Related: Check out the New bar at Atherton here
5. Uptown Market:
Location: 300 S Davidson St, First Baptist Charlotte’s parking lot.
Roaming around with a long list of local grocery items? Drop in at the latest Charlotte farmers market! Here, you will get it all!
A pretty, big open-air market loaded with local food and fruits is the Uptown market. Inaugurated in 2020, it is a non-profit organization in the center of a charming urban setting.
Open on Wednesdays and Saturdays, this producer-only farmers’ market is one of its kind. It has got a free and ample parking space. This market attempts to meet the urban community’s need for nutritious local and fresh products.
Excellent local fruits and vegetables, unique mushrooms, delicious Indian snacks like samosa from Angry Nani, hunted Magpies, wholesome bread, firm poultry produce and fresh dairy products, healthy Kombucha, coffee and other beverages, tasty pastries and cakes, salsa, seasonal food, herbaceous plants, fresh seafood and exotic dishes every week. You won’t miss out on anything here.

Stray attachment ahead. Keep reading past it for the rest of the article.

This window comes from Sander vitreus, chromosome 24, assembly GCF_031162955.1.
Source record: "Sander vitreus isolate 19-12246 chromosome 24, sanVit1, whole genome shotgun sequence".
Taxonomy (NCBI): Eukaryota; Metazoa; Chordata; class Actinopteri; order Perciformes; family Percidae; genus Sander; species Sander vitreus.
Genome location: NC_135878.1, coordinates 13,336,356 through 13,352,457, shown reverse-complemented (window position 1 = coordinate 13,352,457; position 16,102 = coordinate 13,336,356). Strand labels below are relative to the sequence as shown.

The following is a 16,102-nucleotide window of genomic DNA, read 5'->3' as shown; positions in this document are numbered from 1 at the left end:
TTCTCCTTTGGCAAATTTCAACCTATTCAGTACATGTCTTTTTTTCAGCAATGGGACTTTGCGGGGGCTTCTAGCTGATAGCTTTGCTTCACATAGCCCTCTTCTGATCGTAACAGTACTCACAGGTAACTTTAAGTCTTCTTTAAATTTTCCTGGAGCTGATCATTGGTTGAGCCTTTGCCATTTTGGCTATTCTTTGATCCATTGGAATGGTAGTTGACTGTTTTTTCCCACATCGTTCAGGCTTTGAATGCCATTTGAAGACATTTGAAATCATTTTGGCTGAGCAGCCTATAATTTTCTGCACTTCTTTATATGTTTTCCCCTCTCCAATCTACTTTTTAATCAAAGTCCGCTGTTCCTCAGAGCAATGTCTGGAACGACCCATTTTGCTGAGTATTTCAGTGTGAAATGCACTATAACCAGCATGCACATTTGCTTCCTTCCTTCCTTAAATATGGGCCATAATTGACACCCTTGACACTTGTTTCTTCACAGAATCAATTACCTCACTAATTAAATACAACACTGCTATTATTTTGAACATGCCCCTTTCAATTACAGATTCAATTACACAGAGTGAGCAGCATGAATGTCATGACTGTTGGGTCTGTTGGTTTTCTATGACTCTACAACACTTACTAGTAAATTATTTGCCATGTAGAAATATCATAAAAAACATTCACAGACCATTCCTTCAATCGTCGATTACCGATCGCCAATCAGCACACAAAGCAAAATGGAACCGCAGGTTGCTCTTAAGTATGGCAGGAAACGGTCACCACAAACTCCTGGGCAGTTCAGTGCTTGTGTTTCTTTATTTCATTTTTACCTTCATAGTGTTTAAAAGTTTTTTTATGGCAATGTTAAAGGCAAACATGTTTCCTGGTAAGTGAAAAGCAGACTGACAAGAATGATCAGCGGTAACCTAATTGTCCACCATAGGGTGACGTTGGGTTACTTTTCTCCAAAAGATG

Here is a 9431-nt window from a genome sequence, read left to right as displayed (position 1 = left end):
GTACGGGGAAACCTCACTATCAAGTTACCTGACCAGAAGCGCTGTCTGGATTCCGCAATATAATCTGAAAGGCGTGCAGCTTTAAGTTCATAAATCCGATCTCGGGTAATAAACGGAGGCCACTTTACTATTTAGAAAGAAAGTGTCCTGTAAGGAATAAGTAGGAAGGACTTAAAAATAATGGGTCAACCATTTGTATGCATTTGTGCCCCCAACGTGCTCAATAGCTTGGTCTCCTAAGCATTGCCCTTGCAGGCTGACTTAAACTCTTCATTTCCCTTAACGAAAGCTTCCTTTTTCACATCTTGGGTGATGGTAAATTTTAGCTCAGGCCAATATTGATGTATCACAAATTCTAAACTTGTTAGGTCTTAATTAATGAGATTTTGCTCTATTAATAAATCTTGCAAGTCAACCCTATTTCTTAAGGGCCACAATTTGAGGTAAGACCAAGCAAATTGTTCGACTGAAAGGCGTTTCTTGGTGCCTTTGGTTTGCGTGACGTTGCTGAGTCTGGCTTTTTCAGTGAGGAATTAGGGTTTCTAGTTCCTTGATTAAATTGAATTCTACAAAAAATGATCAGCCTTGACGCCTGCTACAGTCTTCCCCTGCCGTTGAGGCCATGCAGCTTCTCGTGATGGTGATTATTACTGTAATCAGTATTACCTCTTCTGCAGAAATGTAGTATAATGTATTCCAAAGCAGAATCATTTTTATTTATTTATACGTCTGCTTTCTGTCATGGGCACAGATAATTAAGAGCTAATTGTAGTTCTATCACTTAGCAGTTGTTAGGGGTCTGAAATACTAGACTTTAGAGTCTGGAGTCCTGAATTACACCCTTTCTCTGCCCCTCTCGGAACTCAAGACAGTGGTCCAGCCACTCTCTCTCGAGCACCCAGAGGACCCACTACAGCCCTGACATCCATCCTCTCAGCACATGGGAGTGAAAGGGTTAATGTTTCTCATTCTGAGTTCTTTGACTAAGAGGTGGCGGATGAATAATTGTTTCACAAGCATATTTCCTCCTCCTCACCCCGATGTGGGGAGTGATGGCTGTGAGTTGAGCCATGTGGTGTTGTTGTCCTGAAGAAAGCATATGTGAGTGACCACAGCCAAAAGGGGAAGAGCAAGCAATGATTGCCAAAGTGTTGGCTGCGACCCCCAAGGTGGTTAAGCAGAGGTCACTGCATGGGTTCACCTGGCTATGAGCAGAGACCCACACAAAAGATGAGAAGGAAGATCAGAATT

Why you must visit:
Weekly music held by nearby community groups, bodybuilding exercises, education and recreational activities for children, cooking demonstrations, gardening classes, and much more are around the corner.
Talk with the plant-o-files directly and take home a tip for your sapling! Smiling geniuses of choice vendors make your day! It’s easily accessible by any means. All of the produce is locally grown and unadulterated. So go up the town and get some mouth-tingling tastes!
Related: Click here to know the Charlotte farmers market offering produce delivery and pickup
6. Matthew’s Community Farmers’ Market
188 N Trade St, Matthews in the metro area of South Charlotte.